Monday, July 19, 2021

Libel, Defamation, Journalism, and Gossips

I started The Gossips of Rivertown eleven and a half years ago. The very first post was published on January 20, 2010. Despite the name, which I borrowed from a 1848 novel by Alice B. Neal, a woman writer born and raised in Hudson, Gossips is a serious journalistic endeavor. My principal goal in starting Gossips and in keeping it going for more than a decade has always been to share information about Hudson--to make people aware of what's happening in our city and what is being planned for its future and to help people appreciate its rich and storied past. 

As a collateral outcome, Gossips has become a forum for readers to express opinions and share information in comments. In the past year, this has become problematic. On several occasions recently, I have been threatened with legal action for publishing readers' comments that report negative information or express negative opinions regarding the actions of people who are elected officials or public figures. For this reason, I am inspired to review for readers the law regarding libel and defamation. 

The principle that truth is an absolute defense against charges of libel is well established. It was established in the laws of this country in 1735, well before the American Revolution. The First Amendment of the United States Constitution (1789) protects freedom of speech and freedom of the press. In more recent decades, there have been some significant court decisions regarding libel and the press. In 1964, in New York Times Co. v. Sullivan, the court determined that public officials could win a suit for libel only if they could demonstrate actual malice on the part of reporters or publishers. Actual malice was defined as "knowledge that the information was false" or publishing information "with reckless disregard of whether it was false or not." The decision was later extended to cover public figures.

There is also Section 230 of the Communications Decency Act of 1996, which applies to Gossips' role as a forum for readers. Section 230 states: "No provider or user of an interactive computer service shall be treated as the publisher or speaker of any information provided by another information content provider." I am advised that this effectively immunizes Gossips from liability for statements made by commenters on the blog.

For those who wish to threaten Gossips with libel suits, be advised that Gossips has legal representation. Communications regarding such allegations should directed to John K. Friedman, Esq.
COPYRIGHT 2021 CAROLE OSTERINK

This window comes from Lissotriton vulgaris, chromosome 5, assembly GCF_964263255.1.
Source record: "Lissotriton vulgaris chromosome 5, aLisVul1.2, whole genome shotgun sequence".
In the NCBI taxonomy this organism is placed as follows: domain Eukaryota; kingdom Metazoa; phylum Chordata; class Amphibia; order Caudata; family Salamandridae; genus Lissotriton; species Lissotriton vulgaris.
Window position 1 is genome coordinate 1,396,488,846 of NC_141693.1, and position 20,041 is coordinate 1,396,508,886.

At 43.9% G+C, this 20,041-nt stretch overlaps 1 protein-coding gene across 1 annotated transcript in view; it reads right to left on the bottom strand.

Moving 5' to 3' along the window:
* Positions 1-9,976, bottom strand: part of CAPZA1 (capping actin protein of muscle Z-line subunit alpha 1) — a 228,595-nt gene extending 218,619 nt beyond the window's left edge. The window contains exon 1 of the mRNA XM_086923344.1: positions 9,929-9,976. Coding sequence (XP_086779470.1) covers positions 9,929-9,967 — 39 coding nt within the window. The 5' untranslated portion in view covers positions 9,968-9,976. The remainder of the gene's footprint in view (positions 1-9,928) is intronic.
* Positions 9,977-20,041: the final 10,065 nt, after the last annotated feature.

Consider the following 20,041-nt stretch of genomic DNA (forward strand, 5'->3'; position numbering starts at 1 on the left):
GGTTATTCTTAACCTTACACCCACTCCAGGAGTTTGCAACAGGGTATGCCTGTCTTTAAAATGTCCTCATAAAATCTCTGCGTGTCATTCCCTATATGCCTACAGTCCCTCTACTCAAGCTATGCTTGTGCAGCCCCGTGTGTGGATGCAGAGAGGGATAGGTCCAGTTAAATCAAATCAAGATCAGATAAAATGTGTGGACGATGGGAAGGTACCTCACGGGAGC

31 comments:

  1. Keep up the good work Carole. This is an invaluable source of information for the community.

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  2. Absolutely, Carole, keep it up. It has been a superb source of information about our City and what our government is doing ever since it started and the newspapers were so feckless. Thanks you for all you have done, all the time spent in meetings, your accuracy and your archive. I was actually astounded to see how many 'page views' you now have. I remember the beginning.

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  3. Thank you Carole! Keep it real . We need your honesty and the light you shed on Hudson!

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  4. It seems like elected leaders threatening legal action against Gossips is worthy of coverage in and of itself.

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  5. Now, there is a list of names worth knowing. What thin skinned Hudson rogues are in that gallery?

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  6. The best defense is a strong offense. You are in good hands with John Friedman as your counsel.

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  7. Thank you, Carole! Your thoughtful and rigorous reporting is a mainstay for me and I’m grateful to you.

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  8. Diogenes of Sinope (l. c. 404-323 BCE) was a Greek Cynic philosopher best known for holding a lantern (or candle) to the faces of the citizens of Athens claiming he was searching for an honest man. He rejected the concept of "manners" as a lie and advocated complete truthfulness at all times and under any circumstance.

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  9. This site seems well organized and informative on the subject.

    https://www.dmlp.org/legal-guide/immunity-online-publishers-under-communications-decency-act

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  10. 1.

    That said (re: Section 230), a blog administrator who allows or even encourages individual commenters to defame others when the same administrator would deny the latter a response comes very close to aiding and abetting. At what point is the administrator not implicitly endorsing such views in editorial fashion?